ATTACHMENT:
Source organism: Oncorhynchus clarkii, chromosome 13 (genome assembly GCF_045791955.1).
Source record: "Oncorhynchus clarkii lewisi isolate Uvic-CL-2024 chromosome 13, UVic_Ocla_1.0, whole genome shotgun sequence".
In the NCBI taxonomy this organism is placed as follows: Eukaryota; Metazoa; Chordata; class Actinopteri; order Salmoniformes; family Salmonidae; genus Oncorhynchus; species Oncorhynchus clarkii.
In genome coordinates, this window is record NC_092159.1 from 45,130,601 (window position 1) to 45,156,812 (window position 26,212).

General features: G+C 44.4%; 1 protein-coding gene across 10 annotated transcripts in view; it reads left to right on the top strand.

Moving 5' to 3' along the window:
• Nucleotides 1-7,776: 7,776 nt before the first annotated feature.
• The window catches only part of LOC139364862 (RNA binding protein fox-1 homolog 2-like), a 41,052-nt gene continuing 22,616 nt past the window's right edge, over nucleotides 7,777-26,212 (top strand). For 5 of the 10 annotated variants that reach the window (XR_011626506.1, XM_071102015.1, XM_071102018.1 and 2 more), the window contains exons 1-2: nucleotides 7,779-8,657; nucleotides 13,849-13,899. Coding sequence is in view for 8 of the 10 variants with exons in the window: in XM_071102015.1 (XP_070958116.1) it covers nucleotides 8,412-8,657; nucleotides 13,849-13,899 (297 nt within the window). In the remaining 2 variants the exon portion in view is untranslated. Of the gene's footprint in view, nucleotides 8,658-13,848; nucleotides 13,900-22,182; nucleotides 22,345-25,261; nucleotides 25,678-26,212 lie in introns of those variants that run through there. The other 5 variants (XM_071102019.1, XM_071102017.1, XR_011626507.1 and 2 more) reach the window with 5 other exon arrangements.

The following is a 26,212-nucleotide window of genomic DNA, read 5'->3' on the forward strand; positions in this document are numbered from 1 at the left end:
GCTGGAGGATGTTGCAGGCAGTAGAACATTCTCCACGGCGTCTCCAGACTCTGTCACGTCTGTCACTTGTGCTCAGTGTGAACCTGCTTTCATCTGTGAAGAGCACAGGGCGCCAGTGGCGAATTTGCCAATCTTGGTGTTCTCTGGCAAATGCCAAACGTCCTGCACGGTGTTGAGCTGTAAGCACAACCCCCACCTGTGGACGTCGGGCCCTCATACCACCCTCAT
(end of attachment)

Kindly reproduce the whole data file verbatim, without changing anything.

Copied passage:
Source organism: Oncorhynchus clarkii, chromosome 13 (genome assembly GCF_045791955.1).
Source record: "Oncorhynchus clarkii lewisi isolate Uvic-CL-2024 chromosome 13, UVic_Ocla_1.0, whole genome shotgun sequence".
In the NCBI taxonomy this organism is placed as follows: Eukaryota; Metazoa; Chordata; class Actinopteri; order Salmoniformes; family Salmonidae; genus Oncorhynchus; species Oncorhynchus clarkii.
In genome coordinates, this window is record NC_092159.1 from 45,130,601 (window position 1) to 45,156,812 (window position 26,212).

General features: G+C 44.4%; 1 protein-coding gene across 10 annotated transcripts in view; it reads left to right on the top strand.

Moving 5' to 3' along the window:
• Nucleotides 1-7,776: 7,776 nt before the first annotated feature.
• The window catches only part of LOC139364862 (RNA binding protein fox-1 homolog 2-like), a 41,052-nt gene continuing 22,616 nt past the window's right edge, over nucleotides 7,777-26,212 (top strand). For 5 of the 10 annotated variants that reach the window (XR_011626506.1, XM_071102015.1, XM_071102018.1 and 2 more), the window contains exons 1-2: nucleotides 7,779-8,657; nucleotides 13,849-13,899. Coding sequence is in view for 8 of the 10 variants with exons in the window: in XM_071102015.1 (XP_070958116.1) it covers nucleotides 8,412-8,657; nucleotides 13,849-13,899 (297 nt within the window). In the remaining 2 variants the exon portion in view is untranslated. Of the gene's footprint in view, nucleotides 8,658-13,848; nucleotides 13,900-22,182; nucleotides 22,345-25,261; nucleotides 25,678-26,212 lie in introns of those variants that run through there. The other 5 variants (XM_071102019.1, XM_071102017.1, XR_011626507.1 and 2 more) reach the window with 5 other exon arrangements.

The following is a 26,212-nucleotide window of genomic DNA, read 5'->3' on the forward strand; positions in this document are numbered from 1 at the left end:
GCTGGAGGATGTTGCAGGCAGTAGAACATTCTCCACGGCGTCTCCAGACTCTGTCACGTCTGTCACTTGTGCTCAGTGTGAACCTGCTTTCATCTGTGAAGAGCACAGGGCGCCAGTGGCGAATTTGCCAATCTTGGTGTTCTCTGGCAAATGCCAAACGTCCTGCACGGTGTTGAGCTGTAAGCACAACCCCCACCTGTGGACGTCGGGCCCTCATACCACCCTCAT